The Meeting of Religions and the Trinity

By Johnson, Keith E. | Journal of the Evangelical Theological Society, December 2002 | Go to article overview

The Meeting of Religions and the Trinity


Johnson, Keith E., Journal of the Evangelical Theological Society


The Meeting of Religions and the Trinity. By Gavin D'Costa. Maryknoll: Orbis, 2000, xi + 187 pp., $20.00 paper.

In recent years an extensive debate has emerged regarding the relationship of Christianity to other religions. Gavin D'Costa, an Indian Roman Catholic who teaches theology at the University of Bristol (England), has been an active participant in this debate. In addition to several books on religious pluralism, he has written numerous articles addressing the interface between Christianity and other religions. His most recent book, The Meeting of Religions and the Trinity, makes several important contributions to this continuing discussion. In part one (chaps. 1-3) he critically engages pluralist interpretations of religion; in part two (chaps. 4-5) he explicates his constructive alternative.

D'Costa argues that pluralists are really covert "exclusivists" whose positions fail to provide the openness, tolerance, and equality they claim. In chap. 1 he develops this thesis through an engagement with John Hick, Paul Knitter, and Dan Cohn-Sherbok. Drawing upon the work of John Milbank and Alasdair MacIntyre, D'Costa claims that there is no such thing as a "non tradition-specific" approach to religion, and that the pluralism of these authors "represents a tradition-specific approach that bears all the same features as exclusivism-except that it is western liberal modernity's exclusivism" (p. 2). He also maintains that the exclusivist-inclusivist-pluralist typology, which has dominated recent discussion of the relationship of Christianity to other religions, obscures the exclusivity of these pluralists and should be abandoned. In chaps. 2-3 D'Costa attempts to show that two additional pluralists-Sarvapelli Radhakrishnan and the Dalai Lama-are also covert exclusivists. Radhakrishnan's pluralism is dependent upon the truthfulness of Advaita Hinduism while the Dalai Lama's pluralism is nothing other than a strict form of Tibetan Buddhist exclusivism.

In chap. 4 D'Costa outlines his alternative to pluralism-namely, Roman Catholic trinitarian theology. He begins by discussing the question of whether non-Christian religions, as such, should be viewed as salvific from the standpoint of Catholic orthodoxy. He argues that a proper reading of Vatican II and post-Conciliar documents leads to the conclusions that non-Christian religions, as such, are not vehicles of salvation. Next, he explores, from a trinitarian perspective, the significance of the Spirit's asserted universal presence within the cultures and religions of non-Christians. While he affirms that the Spirit's universal presence ensures the universal availability of salvation to adherents of non-Christian religions, his primary interest centers on the implications of the Spirit's presence in other religions for the Church. On one hand, he claims that we should be extremely reticent about "abstract talk of the `presence of the Spirit' in other religions" (p. 128) and criticizes Catholic thinkers who sever "intrinsic links" between the persons of the Trinity, the Church, and the presence of God. On the other hand, he maintains that the Church must be attentive to the Spirit's presence in other religions. Through engagement with other religions the Church can experience God's presence, observe "Christ-like" behavior in the lives of non-Christians, and be challenged to change its practices. In the final section of chap. 4 D'Costa attempts to argue that Roman Catholic trinitarianism provides a better basis for "tolerance" and "equality." In chap. 5 D'Costa applies his doctrine of the universal presence of the Spirit to the thorny question of inter-religious prayer. He claims that because the Spirit inspires every "authentic prayer," participation in inter-religious prayer may, in certain contexts, be appropriate, and that a refusal to consider God's presence in other religions is tantamount to idolatry.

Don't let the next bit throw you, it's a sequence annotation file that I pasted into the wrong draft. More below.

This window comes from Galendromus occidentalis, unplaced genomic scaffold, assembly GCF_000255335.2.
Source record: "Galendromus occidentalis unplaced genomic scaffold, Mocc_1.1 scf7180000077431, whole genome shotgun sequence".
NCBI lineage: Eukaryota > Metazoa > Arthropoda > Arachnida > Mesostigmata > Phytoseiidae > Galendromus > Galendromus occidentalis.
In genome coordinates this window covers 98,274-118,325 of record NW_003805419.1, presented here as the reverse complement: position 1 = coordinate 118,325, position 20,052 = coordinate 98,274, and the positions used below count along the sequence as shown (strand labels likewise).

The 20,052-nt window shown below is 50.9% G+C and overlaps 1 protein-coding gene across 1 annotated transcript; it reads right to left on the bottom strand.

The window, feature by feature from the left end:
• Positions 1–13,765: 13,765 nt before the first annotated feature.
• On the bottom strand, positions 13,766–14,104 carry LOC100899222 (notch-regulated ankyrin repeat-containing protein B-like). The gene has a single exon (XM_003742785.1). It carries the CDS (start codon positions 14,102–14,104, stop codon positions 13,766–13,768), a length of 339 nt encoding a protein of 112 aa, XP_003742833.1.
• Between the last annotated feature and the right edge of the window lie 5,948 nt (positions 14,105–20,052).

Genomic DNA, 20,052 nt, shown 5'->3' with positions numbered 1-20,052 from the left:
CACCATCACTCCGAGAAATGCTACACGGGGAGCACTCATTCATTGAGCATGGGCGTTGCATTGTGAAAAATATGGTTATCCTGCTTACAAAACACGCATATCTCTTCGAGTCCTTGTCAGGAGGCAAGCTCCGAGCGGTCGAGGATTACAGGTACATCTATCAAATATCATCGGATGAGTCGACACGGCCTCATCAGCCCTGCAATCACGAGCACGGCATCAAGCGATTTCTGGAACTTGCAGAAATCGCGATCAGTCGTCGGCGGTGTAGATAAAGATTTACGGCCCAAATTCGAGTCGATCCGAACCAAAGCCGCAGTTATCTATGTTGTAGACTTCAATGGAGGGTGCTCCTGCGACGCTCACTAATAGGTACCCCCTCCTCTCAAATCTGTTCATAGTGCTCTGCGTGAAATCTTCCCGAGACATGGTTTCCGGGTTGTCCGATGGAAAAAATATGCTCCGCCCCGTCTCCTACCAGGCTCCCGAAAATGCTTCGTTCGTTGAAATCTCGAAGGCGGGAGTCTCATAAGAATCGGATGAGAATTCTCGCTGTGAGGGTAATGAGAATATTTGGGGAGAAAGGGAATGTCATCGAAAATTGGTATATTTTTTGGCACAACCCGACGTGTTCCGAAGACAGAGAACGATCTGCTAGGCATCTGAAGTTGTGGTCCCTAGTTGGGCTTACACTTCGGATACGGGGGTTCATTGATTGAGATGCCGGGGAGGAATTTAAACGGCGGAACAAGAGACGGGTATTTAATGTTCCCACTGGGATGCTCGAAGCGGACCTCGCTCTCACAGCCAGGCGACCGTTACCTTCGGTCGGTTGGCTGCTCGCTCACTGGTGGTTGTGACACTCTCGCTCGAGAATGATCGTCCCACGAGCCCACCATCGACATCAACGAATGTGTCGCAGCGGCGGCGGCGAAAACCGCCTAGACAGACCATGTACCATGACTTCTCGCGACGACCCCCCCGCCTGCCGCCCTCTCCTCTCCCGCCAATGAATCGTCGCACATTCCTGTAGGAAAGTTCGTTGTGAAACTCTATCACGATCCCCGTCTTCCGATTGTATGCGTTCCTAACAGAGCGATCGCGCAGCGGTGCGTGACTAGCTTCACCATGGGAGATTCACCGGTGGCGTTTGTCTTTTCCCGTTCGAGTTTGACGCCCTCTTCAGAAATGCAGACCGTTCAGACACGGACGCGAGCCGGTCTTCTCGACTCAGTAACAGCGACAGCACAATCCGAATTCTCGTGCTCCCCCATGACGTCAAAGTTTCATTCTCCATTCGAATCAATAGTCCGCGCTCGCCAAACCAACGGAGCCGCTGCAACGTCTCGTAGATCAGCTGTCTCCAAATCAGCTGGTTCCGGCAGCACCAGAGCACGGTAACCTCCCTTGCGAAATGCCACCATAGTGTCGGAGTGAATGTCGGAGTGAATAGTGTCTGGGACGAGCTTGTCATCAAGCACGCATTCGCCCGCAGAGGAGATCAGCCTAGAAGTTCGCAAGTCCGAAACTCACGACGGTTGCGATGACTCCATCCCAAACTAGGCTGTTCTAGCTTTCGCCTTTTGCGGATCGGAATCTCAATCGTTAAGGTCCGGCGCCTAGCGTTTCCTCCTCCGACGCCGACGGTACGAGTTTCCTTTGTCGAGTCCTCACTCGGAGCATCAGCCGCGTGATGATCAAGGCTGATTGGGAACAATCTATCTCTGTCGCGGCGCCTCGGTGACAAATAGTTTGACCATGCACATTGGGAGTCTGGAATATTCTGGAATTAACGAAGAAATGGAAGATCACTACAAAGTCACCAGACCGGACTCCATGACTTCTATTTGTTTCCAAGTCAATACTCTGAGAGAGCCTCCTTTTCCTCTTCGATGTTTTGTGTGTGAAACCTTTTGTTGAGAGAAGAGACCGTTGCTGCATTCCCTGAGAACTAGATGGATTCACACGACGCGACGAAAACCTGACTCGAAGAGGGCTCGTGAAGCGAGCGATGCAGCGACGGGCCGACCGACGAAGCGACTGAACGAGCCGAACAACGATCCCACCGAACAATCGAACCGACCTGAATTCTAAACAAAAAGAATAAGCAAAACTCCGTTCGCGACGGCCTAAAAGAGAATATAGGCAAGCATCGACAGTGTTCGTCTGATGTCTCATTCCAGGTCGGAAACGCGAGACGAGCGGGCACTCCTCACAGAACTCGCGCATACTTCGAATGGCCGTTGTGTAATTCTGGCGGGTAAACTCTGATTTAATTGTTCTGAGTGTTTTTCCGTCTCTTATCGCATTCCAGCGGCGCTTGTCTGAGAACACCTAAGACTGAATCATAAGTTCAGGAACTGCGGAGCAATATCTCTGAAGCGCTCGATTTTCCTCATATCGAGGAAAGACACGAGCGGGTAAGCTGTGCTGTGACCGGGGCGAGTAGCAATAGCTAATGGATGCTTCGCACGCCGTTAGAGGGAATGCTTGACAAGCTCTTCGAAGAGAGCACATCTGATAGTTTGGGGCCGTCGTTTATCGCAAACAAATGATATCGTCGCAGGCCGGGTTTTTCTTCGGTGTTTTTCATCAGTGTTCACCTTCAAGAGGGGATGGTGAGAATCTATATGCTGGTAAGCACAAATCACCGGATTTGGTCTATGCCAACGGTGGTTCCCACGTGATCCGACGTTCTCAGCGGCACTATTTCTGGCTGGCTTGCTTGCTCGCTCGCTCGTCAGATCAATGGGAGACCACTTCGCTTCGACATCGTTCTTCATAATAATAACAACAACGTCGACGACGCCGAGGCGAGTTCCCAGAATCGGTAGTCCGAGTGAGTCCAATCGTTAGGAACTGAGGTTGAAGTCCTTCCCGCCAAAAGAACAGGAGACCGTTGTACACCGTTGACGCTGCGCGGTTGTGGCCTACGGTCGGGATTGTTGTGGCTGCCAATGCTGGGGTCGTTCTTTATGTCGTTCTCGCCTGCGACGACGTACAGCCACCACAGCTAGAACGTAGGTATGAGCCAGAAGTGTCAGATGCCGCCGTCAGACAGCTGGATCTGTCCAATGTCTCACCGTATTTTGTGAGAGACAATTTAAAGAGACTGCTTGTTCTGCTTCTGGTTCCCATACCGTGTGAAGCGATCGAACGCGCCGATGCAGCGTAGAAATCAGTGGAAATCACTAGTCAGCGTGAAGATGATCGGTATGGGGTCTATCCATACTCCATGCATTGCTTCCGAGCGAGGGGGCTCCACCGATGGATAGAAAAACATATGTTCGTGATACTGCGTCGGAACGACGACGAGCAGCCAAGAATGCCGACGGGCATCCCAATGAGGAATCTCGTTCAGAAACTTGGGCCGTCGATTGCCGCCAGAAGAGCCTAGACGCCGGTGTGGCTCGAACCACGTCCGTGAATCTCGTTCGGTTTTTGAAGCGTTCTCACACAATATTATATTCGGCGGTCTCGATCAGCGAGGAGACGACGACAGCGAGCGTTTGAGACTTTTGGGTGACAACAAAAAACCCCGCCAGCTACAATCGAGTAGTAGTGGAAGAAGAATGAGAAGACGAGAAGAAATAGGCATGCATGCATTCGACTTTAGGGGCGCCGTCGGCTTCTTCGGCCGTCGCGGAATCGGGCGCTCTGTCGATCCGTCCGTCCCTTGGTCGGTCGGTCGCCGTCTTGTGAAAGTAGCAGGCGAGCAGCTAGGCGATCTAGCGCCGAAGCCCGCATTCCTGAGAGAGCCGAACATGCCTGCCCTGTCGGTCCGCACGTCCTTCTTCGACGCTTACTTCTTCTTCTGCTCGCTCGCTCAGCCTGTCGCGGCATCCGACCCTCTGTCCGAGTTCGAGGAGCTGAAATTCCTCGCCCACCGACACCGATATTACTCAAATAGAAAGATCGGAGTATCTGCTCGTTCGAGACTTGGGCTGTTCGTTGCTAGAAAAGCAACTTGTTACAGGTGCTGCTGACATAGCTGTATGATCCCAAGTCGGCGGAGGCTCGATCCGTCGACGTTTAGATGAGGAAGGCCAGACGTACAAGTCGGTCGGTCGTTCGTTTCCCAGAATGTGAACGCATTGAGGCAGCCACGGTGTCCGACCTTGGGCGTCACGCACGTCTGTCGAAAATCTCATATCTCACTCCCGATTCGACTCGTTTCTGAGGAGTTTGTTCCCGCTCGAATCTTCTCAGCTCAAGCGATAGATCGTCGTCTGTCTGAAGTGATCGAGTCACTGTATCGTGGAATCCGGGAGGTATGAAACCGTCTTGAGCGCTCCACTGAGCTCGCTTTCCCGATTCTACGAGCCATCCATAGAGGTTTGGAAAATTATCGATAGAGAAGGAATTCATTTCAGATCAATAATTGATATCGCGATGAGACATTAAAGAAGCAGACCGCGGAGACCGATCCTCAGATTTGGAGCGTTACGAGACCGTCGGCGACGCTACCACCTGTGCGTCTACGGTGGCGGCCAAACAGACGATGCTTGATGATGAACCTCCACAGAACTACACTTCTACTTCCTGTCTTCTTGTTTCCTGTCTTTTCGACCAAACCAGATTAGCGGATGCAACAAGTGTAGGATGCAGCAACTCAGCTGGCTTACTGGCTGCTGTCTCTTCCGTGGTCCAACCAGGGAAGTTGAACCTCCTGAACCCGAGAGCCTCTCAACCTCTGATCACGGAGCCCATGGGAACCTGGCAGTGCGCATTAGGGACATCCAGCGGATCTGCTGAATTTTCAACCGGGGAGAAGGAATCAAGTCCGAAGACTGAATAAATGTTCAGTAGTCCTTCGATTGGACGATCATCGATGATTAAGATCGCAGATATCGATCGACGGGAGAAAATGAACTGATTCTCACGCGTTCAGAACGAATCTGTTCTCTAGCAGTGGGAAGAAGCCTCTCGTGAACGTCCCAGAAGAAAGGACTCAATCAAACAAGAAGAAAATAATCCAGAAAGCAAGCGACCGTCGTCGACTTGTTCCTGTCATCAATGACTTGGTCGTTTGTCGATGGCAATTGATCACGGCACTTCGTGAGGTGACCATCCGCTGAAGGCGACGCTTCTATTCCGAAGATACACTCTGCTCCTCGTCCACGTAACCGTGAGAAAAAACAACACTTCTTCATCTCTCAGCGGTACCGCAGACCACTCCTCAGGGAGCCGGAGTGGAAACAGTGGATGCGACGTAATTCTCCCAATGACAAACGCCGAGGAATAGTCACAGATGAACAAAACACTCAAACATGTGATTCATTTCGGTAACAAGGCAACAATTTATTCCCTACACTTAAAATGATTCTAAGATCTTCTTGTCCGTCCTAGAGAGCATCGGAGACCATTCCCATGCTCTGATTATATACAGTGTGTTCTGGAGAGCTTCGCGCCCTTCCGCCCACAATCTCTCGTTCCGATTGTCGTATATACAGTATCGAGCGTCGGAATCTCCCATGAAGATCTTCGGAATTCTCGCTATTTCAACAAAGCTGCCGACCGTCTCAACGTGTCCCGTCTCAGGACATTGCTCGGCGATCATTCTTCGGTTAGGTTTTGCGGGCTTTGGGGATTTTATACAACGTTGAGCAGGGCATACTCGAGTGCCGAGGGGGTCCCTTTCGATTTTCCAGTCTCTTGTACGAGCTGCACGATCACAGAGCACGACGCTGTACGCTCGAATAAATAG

D'Costa's trenchant critique of pluralism-which plays off an equivocation in the meaning of "exclusivism"-is brilliant in both substance and rhetoric.

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